Cigarette smoking is considered the main risk factor for chronic obstructive pulmonary disease (COPD), although the mechanism remains unknown. surfactant protein A (SP-A) is thought to protect the lung from smoking-induced damage, but related studies performed in China are scarce. The aim of the study is to assess alterations of SP-A expression and distribution in lung samples from Chinese smokers with or without COPD.This cross-sectional study assessed 45 men in Wuhan Tongji Hospital after lobectomy for lung cancer in June 2010 to September 2010. Peripheral lung specimens were collected from control nonsmokers without airflow obstruction (nonsmoking group, n = 15), smokers without airflow obstruction (smoking group, n = 15), and patients with COPD (COPD group, n = 15). SP-A expression levels in lung tissue samples and its distribution in lung cells, type II pneumocytes (PNII), and alveolar macrophages (MACR) were determined by immunoblotting and immunohistochemistry.SP-A levels were significantly decreased in the COPD group (1.00 ± 0.25) compared with the smoking (2.31 ± 0.64) and nonsmoking (8.03 ± 2.80) groups; the smoking group also showed significantly reduced levels compared with the nonsmoking group (P < .05). PNII expressing SP-A were less abundant in the COPD group (39.3% ± 7.1%) compared with the smoking group (76.2% ± 29.8%), whereas SP-A MACR were more abundant (92.4% ± 7.1% vs 68.5% ± 20.2%) (all P < .05). Among the 30 smokers, forced expiratory volume in one second (% predicted) was positively correlated with SP-A levels (r = 0.739) and the rate of SP-A+ PNII (r = 0.811), and negatively correlated with the rate of SP-A+ MACR (r = -0.758) (all P < .05).Changes in SP-A expression and distribution in lung tissues may be involved in COPD pathogenesis in smokers.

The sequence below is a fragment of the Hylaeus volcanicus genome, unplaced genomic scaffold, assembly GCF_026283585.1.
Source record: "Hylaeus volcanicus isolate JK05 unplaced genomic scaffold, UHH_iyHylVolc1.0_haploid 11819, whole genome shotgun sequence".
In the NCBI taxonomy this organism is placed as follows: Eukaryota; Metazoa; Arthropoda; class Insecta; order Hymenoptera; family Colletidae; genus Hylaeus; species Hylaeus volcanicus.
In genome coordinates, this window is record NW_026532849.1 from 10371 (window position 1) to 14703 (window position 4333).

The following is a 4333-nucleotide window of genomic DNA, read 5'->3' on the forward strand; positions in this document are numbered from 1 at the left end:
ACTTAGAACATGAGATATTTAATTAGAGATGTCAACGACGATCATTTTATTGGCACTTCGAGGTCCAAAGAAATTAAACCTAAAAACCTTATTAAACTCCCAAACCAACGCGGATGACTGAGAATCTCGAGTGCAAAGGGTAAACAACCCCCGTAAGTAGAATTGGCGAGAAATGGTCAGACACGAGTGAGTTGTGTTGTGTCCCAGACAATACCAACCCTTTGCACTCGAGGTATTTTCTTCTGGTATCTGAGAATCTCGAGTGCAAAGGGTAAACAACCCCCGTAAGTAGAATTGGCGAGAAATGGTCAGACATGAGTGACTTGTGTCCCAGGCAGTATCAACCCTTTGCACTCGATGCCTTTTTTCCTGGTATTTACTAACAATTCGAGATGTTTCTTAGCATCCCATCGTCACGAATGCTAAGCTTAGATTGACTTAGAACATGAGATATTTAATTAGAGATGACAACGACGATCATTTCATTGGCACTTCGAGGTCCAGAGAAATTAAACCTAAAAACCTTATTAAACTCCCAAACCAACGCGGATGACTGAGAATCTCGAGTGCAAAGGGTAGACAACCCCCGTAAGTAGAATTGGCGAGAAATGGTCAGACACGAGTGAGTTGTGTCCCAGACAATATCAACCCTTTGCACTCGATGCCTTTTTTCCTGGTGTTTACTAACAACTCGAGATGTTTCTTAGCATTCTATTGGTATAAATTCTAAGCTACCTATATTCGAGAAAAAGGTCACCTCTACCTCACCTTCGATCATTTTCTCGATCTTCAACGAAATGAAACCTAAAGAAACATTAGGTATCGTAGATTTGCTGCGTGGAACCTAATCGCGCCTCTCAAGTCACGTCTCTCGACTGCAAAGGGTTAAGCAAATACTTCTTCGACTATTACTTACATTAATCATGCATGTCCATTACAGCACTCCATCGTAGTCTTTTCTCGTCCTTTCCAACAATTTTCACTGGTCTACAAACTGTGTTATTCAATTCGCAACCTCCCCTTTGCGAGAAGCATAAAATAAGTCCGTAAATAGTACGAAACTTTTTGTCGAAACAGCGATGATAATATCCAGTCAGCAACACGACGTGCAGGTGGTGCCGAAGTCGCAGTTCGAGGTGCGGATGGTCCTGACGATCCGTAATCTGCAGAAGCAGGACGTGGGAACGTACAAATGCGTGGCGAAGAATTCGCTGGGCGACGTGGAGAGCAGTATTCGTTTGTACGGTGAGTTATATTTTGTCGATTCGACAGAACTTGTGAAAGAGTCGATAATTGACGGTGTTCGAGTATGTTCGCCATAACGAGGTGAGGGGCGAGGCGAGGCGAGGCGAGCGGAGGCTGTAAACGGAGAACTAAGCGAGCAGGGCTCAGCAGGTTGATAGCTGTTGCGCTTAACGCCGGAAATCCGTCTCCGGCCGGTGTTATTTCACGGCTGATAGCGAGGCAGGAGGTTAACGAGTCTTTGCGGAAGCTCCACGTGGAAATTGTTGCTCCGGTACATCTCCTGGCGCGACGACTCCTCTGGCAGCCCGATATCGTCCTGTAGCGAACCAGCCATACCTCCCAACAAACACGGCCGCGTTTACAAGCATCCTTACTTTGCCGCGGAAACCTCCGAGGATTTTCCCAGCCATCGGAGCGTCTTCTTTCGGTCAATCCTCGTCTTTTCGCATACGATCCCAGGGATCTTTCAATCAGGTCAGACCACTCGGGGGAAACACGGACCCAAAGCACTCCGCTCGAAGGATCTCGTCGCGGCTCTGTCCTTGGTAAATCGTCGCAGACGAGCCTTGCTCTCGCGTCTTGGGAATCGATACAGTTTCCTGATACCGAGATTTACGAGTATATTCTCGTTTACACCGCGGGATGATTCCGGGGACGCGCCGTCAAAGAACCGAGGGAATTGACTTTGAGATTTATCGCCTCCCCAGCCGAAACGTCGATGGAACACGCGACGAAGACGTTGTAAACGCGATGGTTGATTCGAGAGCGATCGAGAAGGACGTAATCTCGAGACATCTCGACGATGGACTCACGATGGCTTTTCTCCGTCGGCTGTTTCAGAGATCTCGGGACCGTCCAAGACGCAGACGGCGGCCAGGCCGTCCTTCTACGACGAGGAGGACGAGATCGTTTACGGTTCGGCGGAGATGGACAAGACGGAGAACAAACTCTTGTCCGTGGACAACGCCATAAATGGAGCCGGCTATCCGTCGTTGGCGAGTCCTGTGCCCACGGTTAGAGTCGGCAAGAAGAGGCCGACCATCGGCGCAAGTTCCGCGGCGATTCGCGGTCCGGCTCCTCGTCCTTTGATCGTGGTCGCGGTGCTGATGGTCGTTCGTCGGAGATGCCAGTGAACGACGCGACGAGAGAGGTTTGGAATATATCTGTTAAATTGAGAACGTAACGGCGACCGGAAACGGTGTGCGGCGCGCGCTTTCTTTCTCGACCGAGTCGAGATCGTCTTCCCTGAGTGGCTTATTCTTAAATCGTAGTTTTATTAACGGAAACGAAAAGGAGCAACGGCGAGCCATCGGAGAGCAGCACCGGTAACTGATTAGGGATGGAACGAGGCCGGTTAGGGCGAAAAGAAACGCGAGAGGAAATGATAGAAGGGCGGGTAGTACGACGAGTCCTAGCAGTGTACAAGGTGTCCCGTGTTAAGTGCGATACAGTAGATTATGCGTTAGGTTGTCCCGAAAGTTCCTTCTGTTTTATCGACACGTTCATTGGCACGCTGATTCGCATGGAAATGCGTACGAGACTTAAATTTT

April 29, 2019